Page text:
A river ran through a lot of my #50for50.
As I have reviewed what all I did and hadn’t yet documented from last year I noticed a few themes. Four of my 50 involved getting into and onto the waters of NC.
Which was fitting since my life in 2019 certainly was full of twists, turns, and me being in over my head a time or two.
The first river experience is actually recounted in https://the50for50adventure.com/2019/06/09/a-weekend-of-flying-and-floating/ on white water rafting the Nantahala.
My next “river” adventure was in early July. It didn’t actually put me in the river unfortunately however. Although my friend Dean St. Marie had suggested to put fly-fishing on my list I only found the time to sign up for Intro to Fly-fishing 101 at Davidson River Outfitters in Pisgah Forest, NC.
Which basically only taught tying fly’s and learning to cast with a fly rod.
In a parking lot, near the water but not even a dipping a toe in.
But to be fair it is also a free class and the two hours was packed with info.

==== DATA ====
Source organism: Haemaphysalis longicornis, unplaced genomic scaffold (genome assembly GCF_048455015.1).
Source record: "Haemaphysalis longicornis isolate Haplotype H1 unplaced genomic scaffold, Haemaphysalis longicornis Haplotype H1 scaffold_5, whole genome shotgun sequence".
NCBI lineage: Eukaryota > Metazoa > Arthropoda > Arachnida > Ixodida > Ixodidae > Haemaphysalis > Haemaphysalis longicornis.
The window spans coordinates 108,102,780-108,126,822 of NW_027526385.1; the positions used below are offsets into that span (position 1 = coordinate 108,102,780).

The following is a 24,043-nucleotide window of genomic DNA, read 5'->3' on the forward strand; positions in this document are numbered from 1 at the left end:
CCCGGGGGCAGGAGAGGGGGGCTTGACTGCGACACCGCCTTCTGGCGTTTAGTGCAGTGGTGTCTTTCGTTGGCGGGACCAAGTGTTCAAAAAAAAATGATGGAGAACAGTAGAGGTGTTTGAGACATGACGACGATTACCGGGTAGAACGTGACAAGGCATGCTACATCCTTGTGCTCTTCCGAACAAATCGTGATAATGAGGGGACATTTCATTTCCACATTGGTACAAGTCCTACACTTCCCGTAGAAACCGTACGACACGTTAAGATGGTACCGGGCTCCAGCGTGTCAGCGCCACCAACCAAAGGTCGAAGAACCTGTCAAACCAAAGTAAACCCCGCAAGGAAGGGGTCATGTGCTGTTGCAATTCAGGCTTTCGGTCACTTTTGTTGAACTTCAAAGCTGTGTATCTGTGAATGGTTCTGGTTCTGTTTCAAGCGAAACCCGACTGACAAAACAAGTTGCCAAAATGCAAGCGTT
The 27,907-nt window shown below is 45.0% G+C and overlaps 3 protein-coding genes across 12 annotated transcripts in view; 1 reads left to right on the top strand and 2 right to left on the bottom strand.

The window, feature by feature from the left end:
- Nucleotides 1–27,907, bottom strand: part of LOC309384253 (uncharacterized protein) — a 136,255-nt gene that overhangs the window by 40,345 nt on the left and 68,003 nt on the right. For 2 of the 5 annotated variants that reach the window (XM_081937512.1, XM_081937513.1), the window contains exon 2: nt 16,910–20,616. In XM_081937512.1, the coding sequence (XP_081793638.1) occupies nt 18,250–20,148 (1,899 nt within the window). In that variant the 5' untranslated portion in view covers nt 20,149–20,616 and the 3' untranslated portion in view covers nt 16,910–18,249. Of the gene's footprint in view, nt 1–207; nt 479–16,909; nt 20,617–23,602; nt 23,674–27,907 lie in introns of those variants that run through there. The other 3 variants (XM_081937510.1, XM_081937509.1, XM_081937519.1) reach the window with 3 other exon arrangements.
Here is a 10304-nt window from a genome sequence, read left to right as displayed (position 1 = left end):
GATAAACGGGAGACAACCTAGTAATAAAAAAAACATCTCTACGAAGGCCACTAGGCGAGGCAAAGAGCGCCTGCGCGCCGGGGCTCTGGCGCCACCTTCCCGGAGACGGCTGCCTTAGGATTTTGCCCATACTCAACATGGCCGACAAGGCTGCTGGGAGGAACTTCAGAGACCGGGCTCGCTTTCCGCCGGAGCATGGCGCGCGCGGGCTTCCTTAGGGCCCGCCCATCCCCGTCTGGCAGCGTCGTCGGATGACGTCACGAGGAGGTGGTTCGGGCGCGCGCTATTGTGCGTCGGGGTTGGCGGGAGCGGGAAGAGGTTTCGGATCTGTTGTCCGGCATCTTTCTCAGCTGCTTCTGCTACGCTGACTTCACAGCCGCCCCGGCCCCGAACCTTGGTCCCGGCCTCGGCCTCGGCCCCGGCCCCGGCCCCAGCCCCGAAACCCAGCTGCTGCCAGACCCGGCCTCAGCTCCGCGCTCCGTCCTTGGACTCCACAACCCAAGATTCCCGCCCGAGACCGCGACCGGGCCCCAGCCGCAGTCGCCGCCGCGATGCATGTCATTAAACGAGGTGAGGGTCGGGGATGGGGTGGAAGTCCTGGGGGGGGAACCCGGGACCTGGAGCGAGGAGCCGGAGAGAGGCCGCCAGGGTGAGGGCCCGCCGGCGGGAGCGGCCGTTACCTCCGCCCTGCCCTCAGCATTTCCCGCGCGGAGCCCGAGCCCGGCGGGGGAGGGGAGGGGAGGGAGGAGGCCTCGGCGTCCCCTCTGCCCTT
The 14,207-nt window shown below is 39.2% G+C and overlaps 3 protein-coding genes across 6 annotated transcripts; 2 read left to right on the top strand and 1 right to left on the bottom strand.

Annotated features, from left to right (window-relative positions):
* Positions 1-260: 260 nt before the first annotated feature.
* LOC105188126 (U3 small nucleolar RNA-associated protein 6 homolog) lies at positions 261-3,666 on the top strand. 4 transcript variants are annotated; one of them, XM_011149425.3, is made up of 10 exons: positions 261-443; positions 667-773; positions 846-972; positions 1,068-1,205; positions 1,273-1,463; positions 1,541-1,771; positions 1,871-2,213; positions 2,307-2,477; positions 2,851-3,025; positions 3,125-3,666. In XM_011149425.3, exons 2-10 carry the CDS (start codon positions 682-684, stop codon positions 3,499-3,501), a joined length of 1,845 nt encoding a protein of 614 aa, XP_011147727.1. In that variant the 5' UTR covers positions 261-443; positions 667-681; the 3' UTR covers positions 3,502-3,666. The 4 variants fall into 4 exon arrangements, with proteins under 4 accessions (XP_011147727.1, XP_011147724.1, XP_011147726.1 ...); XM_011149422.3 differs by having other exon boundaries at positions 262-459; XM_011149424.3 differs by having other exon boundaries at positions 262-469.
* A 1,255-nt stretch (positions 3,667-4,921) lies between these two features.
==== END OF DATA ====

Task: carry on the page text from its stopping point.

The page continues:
Still a great experience considering as a young girl I had been scared off from fishing by almost hooking my Daddy’s face when I went to cast.
I appreciated Davidson River Outfitters providing that 2 hour class and hope to follow up at some point with a more advanced session where I can actually slip into some waders and get into the water.
My next river adventure was a bit more in depth.
At the end of July my friends Roni Turnbull and Chris Chavers who had come along for the white water rafting, had planned a river tubing day at Deep Creek in Bryson City, NC. They knew it was on my list and had even moved the date once to accommodate me.
River tubing had been added to my list by Hannah Miller who probably also offered to take me herself if I’d been able to make it to Texas in 2019. Maybe one of these days, Hannah.